Anxiety and Depression: Finding the Courage to Ask for Help

By Helen Ross

In this blog post, 25-year-old guest blogger Helen Ross shares her story of struggling with anxiety, depression, and crippling panic attacks as a young adult attending college and playing competitive sports. According to the American Institute of Stress, anxiety and depression are the two most common reasons that college students seek mental health services.

My first time away from home was as a teenager going off to college. I had always had anxious tendencies when I was growing up: my hair would fall out, I would vomit, start crying when I would go to social events, or shake my legs constantly. 

My bottled up emotions were only heightened by scenarios at college, and I experienced my first-ever panic attacks. For me, a panic attack is when my heart starts beating incredibly fast and I can hear it throughout my body. My breath gets shorter and quicker. My chest tightens and it feels like I am drowning. I’m grasping for air. My body shakes with a tremor. My vision is blurry and my head is delirious. I start crying and hyperventilating. I am dying – I know I am – or at least that’s the only thought racing through my head. Deep breathing exercises eventually calm me down, and at the end I tend to throw up, a final act to complete this excruciating experience. 

During my sophomore year of college, my depression and anxiety only worsened as I had left it untreated. I brushed my teeth and showered maybe twice a week. I barely left my bed. My energy levels were shot and my motivation level was nil. I’d have a panic attack at least once a day that would wipe me out and put me to sleep. 

Playing soccer for the Lycoming College Warriors.

I had hit “rock bottom” where my anxiety and depression affected my health, schooling, hygiene, and participation in sports. My soccer coach suggested I try some medication. I knew that I was suffering from these illnesses, but I thought I could fix it myself. This was the jarring moment when I realized I needed to make a change and ask for help. 

I reached out to my doctor and described my feelings, thoughts, and physical distress to her. She listened to me and assured me that anxiety and depression is especially common for young adults my age. I was relieved to hear that I am not the one in a million person who is affected by this. More people than I probably could imagine were going through exactly what I was.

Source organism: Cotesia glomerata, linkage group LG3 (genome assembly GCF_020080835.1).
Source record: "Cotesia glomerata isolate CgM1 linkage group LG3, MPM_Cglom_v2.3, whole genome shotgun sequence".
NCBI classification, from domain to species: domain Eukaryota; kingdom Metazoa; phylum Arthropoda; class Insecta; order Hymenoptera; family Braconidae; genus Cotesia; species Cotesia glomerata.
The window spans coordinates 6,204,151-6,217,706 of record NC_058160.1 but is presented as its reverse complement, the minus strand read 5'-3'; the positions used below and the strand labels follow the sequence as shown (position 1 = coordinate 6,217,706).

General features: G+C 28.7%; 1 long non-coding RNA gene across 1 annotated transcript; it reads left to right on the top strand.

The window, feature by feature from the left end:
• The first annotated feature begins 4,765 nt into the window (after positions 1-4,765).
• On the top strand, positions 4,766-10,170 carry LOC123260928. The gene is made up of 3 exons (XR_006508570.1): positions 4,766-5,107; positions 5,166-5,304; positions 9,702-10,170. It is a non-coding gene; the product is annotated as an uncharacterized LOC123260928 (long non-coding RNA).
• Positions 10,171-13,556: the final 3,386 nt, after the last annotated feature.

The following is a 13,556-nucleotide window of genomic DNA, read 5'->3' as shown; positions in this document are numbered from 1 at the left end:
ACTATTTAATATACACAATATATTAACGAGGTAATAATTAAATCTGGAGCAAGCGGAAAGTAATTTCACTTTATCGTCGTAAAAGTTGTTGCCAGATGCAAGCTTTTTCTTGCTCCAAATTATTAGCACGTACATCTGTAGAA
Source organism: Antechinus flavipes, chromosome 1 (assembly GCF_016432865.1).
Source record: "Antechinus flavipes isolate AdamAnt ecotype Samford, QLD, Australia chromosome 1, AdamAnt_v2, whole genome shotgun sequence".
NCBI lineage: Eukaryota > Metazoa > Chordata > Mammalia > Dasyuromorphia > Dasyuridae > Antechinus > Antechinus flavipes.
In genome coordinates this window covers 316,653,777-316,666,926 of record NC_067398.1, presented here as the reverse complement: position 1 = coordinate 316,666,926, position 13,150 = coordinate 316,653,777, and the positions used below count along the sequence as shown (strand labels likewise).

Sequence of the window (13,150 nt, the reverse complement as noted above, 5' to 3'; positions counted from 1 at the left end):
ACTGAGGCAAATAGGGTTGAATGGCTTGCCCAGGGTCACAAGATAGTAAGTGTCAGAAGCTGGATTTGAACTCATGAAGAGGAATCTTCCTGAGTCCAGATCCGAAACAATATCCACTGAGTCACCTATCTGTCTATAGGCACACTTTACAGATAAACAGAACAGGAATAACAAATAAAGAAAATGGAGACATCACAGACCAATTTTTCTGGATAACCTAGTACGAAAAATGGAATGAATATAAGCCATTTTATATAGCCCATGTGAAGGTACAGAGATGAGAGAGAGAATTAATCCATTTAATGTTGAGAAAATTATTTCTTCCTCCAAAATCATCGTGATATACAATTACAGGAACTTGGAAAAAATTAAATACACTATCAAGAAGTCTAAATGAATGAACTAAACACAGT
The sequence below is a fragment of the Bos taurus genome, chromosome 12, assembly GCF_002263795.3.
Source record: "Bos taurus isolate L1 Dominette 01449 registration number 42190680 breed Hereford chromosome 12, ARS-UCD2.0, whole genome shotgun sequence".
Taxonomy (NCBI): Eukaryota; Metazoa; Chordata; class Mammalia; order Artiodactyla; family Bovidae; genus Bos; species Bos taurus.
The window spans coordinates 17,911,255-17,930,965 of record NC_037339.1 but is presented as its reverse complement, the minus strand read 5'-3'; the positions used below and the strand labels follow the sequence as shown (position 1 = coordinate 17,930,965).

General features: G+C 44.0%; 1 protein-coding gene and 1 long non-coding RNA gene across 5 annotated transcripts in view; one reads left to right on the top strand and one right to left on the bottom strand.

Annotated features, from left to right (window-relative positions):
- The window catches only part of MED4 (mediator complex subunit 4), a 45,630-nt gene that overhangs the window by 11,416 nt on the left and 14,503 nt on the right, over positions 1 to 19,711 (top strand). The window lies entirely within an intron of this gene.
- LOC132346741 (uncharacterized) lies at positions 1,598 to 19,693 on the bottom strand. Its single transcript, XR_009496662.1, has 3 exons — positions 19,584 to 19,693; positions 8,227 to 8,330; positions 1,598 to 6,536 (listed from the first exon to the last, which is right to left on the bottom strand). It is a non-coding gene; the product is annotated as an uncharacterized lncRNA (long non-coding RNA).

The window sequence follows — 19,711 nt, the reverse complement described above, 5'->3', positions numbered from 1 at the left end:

My doctor prescribed a generic anti-depressant (a selective serotonin reuptake inhibitor or SSRI). It worked relatively well for about a year until it didn’t. Then it drained me. I didn’t have panic attacks, but I could literally sleep for 12 hours, wake up, and go right back to bed. My body felt like I was taking a sleeping pill every day. 

After speaking to my doctor about the change in the medication’s effect, we weaned me off of it and changed to a different SSRI. So far I’ve been on it four years and it seems to be working relatively well. I haven’t had panic attacks, except for maybe one. I am still anxious sometimes, which is normal. These medications have a tendency to give you no feelings, therefore, you want to be able to experience the normal highs and lows. 

In addition to the medication, I’ve also made other lifestyle changes that help me feel well. I now stay organized with a planner and lists, keep my house/desk/room clean, take vitamins daily, see a therapist, and do something I like at least once a week like making art. I am also honest about how or what I’m feeling. 

Some of the biggest challenges I still face are feeling alone even when I’m not, getting worried over the smallest tasks, feeling impaired by anxiety, lack of motivation and drive, and distancing myself from people. 

Throughout this process not only have I gained knowledge but I am maturing. I have realized that everyone deals with depression and anxiety, to varying degrees, at some point in their life. There is nothing to be ashamed of in asking for help or telling people what you’re feeling. It’s normal. I’m normal. Experiencing anxiety and depression is a side effect of life.

Helen Ross is a 2019 graduate of Lycoming College in Williamsport, PA, where she was a standout goalkeeper for the women’s soccer team. She currently works as a Social Media Manager for a non-profit trade group. She enjoys creating art in any fashion and spending time with her dog, Cammie, and cats, Snowbuka and GracieBelle.

Thank you, Helen, for sharing your story of courage and hope with our readers.

If you have a story to share with our readers about participating in a clinical trial, overcoming adversity, or living with a chronic condition, please let us know. We’d love to have you guest blog for us. Guest blogging helps others learn about your struggles and increases awareness and understanding. Contact us at to get started sharing your story now!

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